Apache Karaf Cellar

In some previous blog post, I designed and implemented Cellar (a small clustering engine for Apache Karaf powered by Hazelcast). Since then Cellar grew in features and eventually was accepted inside Karaf as a subproject.

This post will provide a brief description of Cellar as it is today.

Cellar Overview
Cellar is designed so that it can provide Karaf the following high level features

The core concept behind cellar is that each node can be a part of one ore more groups, that provide the node distributed memory for keeping data (e.g. configuration, features information, other) and a topic which is used to exchange events with the rest group members.

Each group comes with a configuration, which defines which events are to be broadcasted and which are not. Whenever a local change occurs to a node, the node will read the setup information of all the groups that it belongs to and broadcast the event to the groups that whitelist the specific event. 

The broadcast operation is happening via the distributed topic provided by the group. For the groups that the broadcast is supported, the distributed configuration data will be updated so that nodes that join in the future can pickup the change.

Supported Events
There are 3 types of events:
For each of the event types above a group may be configured to enabled synchronization, and to provide a whitelist / blacklist of specific event ids.

The default group is configured allow synchronization of configuration. This means that whenever a change occurs via the config admin to a specific PID, the change will pass to the distributed memory of the default group and will also be broadcasted to all other default group members using the topic.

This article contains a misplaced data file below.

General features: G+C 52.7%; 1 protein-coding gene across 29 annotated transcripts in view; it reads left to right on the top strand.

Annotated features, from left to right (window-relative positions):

This is happening for all PIDs but org.apache.karaf.cellar.node which is marked as blacklisted and will never be written or read from the distributed memory, nor will broadcasted via the topic. 

Should the user decide, he can add/remove any PID he wishes to the whitelist/blacklist.

Syncing vs Provisioning
Syncing (changing stuff to one node and broadcast the event to all other nodes of the group) is one way of managing the cellar cluster, but its not the only way.

Cellar also provides a lot of provisioning capabilities. It provides tools (mostly via command line), which allow the user to build a detailed profile (configuration and features) for each group.

Cellar in action
To see how all of the things described so far in action, you can have a look at the following 5 minute cellar demo:

Note: The video was shoot before Cellar adoption by Karaf, so the feature url, configuration PIDs are out of date, but the core functionality is fine.

I hope you enjoy it!

Labels: , , ,